An art installation in the form of a charity shop has been unveiled at upmarket department store Selfridges.

Bric-a-brac, second-hand clothes, DVDs and used toys are on sale on the third floor, where customers are more used to browsing expensive designer gear.

The shop, run jointly by four religious charities, is the brainchild of Miranda July, a US filmmaker, artist and writer known for work which involves public participation.

The charity shop (Hugo Glendinning/Artangel)

Billed as the UK’s first interfaith charity shop, it is run and staffed by Islamic Relief, Jewish charity Norwood, London Buddhist Centre and Spitalfields Crypt Trust with proceeds shared equally.

Prices start at 10p for a finger puppet with objects sourced from the charities’ shops around the UK.

July described the shop as “an incredibly detailed sculpture”.

“Even if no-one buys any of the stuff, if it just stays there for two months that’s still meaningful for me,” she told the Press Association.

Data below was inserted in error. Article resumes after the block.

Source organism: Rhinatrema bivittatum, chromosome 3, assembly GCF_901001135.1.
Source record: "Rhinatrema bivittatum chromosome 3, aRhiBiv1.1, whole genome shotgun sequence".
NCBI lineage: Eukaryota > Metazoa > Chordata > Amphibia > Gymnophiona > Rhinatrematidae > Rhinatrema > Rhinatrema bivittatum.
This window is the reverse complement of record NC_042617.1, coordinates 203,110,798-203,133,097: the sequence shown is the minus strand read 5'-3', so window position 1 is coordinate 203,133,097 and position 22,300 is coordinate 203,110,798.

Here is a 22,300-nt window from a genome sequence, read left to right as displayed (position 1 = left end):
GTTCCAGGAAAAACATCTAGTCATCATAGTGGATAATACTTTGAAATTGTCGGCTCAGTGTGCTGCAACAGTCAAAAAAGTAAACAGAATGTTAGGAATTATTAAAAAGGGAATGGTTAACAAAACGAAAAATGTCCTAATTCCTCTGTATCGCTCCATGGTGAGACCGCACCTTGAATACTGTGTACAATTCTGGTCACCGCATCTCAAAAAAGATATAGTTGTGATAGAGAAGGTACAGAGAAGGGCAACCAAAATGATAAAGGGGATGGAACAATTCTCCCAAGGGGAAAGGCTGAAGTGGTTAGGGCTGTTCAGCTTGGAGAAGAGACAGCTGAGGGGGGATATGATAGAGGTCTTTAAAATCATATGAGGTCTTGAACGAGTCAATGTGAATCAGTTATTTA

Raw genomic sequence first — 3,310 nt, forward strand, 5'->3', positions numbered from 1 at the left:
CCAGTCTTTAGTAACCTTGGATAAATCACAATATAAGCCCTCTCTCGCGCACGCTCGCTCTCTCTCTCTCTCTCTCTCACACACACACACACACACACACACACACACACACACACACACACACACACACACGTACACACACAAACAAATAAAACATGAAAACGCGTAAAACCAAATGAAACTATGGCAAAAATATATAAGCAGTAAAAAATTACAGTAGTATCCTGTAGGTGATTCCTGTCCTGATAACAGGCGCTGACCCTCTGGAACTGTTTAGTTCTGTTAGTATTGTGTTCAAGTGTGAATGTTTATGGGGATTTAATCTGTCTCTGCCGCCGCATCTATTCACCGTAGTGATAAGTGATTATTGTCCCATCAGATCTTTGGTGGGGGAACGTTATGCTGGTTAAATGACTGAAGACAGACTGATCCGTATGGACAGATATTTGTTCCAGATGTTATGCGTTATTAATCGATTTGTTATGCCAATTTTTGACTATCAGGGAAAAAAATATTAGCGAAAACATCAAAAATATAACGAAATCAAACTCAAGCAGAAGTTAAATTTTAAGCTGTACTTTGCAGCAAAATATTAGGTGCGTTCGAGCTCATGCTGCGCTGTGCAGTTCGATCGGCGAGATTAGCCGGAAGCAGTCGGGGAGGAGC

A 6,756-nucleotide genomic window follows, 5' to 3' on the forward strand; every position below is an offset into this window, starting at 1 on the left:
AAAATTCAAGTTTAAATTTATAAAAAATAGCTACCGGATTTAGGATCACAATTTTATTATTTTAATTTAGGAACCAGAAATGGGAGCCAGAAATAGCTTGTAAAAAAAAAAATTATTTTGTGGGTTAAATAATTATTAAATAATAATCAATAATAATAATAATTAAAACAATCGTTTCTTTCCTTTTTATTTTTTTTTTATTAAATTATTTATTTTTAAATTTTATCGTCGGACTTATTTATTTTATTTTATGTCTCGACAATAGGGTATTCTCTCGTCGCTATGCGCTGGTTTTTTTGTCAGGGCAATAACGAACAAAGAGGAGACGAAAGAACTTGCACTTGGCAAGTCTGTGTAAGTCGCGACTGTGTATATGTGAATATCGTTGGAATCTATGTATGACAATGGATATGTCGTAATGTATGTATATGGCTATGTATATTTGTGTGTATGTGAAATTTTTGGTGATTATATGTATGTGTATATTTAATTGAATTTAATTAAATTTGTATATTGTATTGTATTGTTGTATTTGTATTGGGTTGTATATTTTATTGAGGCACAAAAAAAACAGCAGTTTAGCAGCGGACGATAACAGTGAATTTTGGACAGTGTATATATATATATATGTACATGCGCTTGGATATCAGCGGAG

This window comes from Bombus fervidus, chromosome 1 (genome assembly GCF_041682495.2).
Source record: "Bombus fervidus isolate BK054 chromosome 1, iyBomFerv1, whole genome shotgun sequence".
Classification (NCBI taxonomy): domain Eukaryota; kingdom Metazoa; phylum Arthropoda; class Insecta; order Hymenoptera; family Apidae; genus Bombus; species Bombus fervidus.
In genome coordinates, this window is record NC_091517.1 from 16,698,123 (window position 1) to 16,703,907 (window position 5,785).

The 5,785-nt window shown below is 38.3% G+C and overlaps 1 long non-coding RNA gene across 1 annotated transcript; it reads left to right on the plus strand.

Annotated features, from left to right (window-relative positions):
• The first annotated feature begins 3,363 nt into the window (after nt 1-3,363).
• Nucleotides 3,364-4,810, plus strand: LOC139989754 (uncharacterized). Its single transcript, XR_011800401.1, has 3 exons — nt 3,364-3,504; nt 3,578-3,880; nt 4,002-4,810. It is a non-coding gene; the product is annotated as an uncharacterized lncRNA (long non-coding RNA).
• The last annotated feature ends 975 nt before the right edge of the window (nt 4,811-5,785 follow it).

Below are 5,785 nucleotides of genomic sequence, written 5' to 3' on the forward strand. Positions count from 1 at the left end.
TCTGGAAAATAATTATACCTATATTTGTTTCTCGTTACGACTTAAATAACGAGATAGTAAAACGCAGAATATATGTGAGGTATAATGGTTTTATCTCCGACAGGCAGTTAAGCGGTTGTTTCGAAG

“The art is in the participatory and religious aspect of it,” she said.

“I think if people are having trouble understanding it as art that would be because they haven’t seen it”, she said.

“It’s so well crafted. it’s not about taking an existing store and putting it here.”

She added: “It’s quite a lot of work to engage the public in an artwork. With a store you don’t have to do that. People already know how to engage with it.”

She said she found the number of charity shops “mindblowing” when she first visited the UK in her 20s.

“Even for very wealthy shoppers, who are past the point of needing to shop at charity shops, it will bring out an emotion, touch a nerve,” she said.

“I hope that there’s a whole range of reaction. I want … customers to notice that it smells different. It doesn’t smell bad, it’s just not highly perfumed.”

The shop, also selling books, games, DVDs, kitchenware and ornaments, is open to the public until October 22.

It is a collaboration with Artangel, which collaborates with artists for pop-up installations around the UK.